3. As someone who has a passion for video and film I hope that VJ work will someday be profitable, but I fear it will never happen.

    People used to read newspapers because they were the only way to get information. Newspapers had the concept of journalistic integrity; it was ingrained in the whole organization. You could trust that which was written in the paper. Now both values are diminished, if not gone.

    The editors of the Denver Post, five years ago, said that the newspaper was no longer focused on news dissemination but had a primary goal of entertainment. While they may be honest enough to admit it, I don’t believe they are alone in this goal. Newspapers should have stuck with the news and not tried to compete for entertainment dollars.

    As the Internet has grown, it is much easier to access the content. My phone has a web browser, for example. In the post dot-com bubble era companies have returned to the Internet as a panacea. But the Internet has always been a mob, with little attempt at integrity. Any content put online will be lost as a drop in the ocean. Only large organizations will be able to afford to screen content and ensure its quality before being seen by the masses. Even then it will be assumed to be a lie or fabrication for corporate edification.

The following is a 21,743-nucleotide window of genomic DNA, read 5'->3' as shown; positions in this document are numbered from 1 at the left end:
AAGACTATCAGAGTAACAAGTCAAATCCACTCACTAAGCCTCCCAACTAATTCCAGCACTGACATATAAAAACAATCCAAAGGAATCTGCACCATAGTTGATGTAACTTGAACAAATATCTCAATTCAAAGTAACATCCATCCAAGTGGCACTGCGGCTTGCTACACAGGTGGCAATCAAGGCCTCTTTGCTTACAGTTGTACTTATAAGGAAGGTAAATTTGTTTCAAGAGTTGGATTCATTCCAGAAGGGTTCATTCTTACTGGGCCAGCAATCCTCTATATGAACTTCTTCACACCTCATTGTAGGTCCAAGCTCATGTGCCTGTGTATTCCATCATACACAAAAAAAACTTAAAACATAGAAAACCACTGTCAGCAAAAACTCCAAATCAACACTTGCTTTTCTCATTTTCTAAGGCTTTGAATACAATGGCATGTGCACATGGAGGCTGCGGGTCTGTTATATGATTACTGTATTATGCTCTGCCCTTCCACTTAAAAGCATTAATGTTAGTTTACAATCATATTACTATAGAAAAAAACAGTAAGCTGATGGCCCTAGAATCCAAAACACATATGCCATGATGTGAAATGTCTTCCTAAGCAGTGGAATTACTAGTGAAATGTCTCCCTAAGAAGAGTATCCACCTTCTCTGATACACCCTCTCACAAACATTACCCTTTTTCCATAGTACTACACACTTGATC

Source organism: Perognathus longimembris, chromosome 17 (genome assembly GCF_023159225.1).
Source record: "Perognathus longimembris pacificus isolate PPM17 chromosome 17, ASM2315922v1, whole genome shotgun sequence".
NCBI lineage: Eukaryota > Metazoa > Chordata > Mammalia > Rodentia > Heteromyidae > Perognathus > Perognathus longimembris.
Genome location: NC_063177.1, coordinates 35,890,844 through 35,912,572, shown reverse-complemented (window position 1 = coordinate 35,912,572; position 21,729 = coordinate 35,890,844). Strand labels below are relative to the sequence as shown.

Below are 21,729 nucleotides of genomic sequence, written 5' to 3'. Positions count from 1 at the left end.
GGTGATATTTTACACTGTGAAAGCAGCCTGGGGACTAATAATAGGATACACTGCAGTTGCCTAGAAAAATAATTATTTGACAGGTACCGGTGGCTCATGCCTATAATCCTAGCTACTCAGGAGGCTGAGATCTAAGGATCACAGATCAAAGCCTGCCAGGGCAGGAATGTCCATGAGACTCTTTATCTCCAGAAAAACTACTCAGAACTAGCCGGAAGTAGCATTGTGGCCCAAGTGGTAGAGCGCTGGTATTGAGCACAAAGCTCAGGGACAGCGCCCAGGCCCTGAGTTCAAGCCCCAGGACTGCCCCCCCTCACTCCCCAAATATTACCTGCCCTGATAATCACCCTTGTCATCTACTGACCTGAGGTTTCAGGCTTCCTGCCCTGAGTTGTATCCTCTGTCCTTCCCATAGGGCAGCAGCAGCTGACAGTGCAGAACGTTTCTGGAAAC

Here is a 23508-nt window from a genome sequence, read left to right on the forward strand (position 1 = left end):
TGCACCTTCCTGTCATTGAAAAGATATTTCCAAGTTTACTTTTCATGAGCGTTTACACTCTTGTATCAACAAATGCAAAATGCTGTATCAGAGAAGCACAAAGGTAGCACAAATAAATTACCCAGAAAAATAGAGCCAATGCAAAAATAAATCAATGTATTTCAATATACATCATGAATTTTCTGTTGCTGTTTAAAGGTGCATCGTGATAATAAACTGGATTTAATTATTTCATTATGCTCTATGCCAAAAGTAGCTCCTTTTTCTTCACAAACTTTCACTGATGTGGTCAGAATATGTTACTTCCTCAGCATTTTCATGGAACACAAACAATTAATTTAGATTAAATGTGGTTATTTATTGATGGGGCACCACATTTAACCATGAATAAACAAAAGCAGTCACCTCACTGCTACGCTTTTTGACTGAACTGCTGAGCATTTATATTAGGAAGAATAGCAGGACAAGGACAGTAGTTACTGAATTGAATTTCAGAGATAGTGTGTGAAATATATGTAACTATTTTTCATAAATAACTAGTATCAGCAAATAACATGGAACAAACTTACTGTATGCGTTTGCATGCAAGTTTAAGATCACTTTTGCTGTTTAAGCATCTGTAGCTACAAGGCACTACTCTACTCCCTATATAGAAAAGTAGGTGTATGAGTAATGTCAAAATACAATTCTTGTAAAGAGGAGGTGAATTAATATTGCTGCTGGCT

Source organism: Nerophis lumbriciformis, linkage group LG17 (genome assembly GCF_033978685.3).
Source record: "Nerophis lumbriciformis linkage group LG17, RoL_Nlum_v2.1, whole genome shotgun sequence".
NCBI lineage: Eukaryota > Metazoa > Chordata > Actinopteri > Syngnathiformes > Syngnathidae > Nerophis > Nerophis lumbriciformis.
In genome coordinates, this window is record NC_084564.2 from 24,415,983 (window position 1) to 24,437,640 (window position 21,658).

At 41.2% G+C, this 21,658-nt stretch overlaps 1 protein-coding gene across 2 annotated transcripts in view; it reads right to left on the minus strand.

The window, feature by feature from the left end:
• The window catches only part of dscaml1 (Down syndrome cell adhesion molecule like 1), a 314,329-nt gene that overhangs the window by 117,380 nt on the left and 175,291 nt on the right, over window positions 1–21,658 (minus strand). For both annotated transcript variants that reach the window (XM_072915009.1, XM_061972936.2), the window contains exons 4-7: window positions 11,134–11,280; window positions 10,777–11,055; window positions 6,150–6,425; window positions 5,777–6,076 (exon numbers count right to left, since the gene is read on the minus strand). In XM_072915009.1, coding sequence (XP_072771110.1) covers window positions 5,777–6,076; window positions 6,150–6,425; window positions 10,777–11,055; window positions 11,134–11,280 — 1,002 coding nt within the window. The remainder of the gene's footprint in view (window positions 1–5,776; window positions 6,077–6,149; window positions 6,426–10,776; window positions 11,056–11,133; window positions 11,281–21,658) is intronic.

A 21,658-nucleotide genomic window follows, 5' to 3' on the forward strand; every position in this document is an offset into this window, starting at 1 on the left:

Does this mean VJ news is the answer? Unfortunately even the companies that have embraced the concept of empowered “predator” freelance VJs think the content should be as free as everything else on the Internet. For example, a VJ may receive up to $100 for five good minutes of content, perhaps a days work. I have spoken with a purchasing executive of a major cable channel and was told that she wanted cheap content and not to put myself in the work in any way. I am not interested in being on the other side of the camera, but the statement was an eye-opener. Her goal was to get as many people sending in content and pay as little as possible.

    These communication companies see the Internet as a goldmine of near-free content they can purchase and leverage for lots of ad revenue and stock footage. Seeing your name in lights is great until you realize it won’t help pay the mortgage.